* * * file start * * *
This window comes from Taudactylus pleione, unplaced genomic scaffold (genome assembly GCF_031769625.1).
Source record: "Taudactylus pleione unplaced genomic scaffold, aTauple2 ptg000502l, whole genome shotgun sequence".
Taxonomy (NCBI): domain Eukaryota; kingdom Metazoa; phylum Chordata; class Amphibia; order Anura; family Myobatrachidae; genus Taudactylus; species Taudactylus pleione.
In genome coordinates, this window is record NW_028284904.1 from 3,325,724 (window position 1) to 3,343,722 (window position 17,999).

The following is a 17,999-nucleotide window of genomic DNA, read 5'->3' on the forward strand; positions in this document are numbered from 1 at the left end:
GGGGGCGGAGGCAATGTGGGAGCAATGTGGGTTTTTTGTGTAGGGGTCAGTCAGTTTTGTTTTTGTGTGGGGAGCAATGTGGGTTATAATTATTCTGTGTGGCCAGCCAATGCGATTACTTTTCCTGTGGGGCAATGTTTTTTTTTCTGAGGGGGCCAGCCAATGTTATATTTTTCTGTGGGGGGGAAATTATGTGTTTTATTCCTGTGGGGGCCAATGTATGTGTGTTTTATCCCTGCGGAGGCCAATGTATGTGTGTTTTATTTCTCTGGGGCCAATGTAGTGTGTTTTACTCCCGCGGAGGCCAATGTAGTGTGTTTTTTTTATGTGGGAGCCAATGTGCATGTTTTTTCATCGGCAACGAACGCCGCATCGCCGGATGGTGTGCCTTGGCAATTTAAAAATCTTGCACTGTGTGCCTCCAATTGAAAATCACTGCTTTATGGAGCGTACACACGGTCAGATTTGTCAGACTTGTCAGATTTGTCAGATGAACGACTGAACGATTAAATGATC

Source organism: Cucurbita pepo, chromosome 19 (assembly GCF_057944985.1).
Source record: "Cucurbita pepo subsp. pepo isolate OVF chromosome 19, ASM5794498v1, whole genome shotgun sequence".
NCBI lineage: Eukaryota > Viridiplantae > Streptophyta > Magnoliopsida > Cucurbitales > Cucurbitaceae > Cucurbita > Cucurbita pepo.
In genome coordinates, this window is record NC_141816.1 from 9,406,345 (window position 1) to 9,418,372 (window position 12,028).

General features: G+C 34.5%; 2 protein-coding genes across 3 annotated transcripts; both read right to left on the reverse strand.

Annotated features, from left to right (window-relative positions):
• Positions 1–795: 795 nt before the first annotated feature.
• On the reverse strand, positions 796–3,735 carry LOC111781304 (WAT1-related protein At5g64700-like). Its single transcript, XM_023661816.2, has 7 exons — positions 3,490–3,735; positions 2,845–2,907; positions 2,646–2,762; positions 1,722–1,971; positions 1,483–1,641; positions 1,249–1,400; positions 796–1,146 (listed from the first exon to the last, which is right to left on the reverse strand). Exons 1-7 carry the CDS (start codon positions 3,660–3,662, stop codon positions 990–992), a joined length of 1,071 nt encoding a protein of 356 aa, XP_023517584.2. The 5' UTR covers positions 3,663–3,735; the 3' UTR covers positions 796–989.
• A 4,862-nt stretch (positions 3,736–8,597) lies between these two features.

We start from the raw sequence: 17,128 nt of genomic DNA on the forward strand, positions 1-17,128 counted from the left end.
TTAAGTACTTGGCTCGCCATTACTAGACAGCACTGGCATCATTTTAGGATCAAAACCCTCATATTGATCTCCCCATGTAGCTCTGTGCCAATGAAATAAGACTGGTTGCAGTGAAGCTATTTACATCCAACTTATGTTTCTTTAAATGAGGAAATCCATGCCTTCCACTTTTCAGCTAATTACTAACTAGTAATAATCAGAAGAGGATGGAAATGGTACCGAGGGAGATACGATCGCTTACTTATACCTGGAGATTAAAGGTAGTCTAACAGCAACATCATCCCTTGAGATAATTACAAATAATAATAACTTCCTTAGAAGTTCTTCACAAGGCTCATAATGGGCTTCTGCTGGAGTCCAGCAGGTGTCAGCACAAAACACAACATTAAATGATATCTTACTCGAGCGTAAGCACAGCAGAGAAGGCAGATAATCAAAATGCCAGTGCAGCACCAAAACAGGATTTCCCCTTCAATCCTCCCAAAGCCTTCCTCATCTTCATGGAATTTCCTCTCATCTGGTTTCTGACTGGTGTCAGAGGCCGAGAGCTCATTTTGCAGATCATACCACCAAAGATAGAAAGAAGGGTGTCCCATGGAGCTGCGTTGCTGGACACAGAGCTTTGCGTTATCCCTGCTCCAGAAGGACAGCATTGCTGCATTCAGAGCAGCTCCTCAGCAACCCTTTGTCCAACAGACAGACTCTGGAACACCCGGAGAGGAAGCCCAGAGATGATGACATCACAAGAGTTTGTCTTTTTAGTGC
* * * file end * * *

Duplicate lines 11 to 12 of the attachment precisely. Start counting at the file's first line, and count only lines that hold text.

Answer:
General features: G+C 34.5%; 2 protein-coding genes across 3 annotated transcripts; both read right to left on the reverse strand.

Annotated features, from left to right (window-relative positions):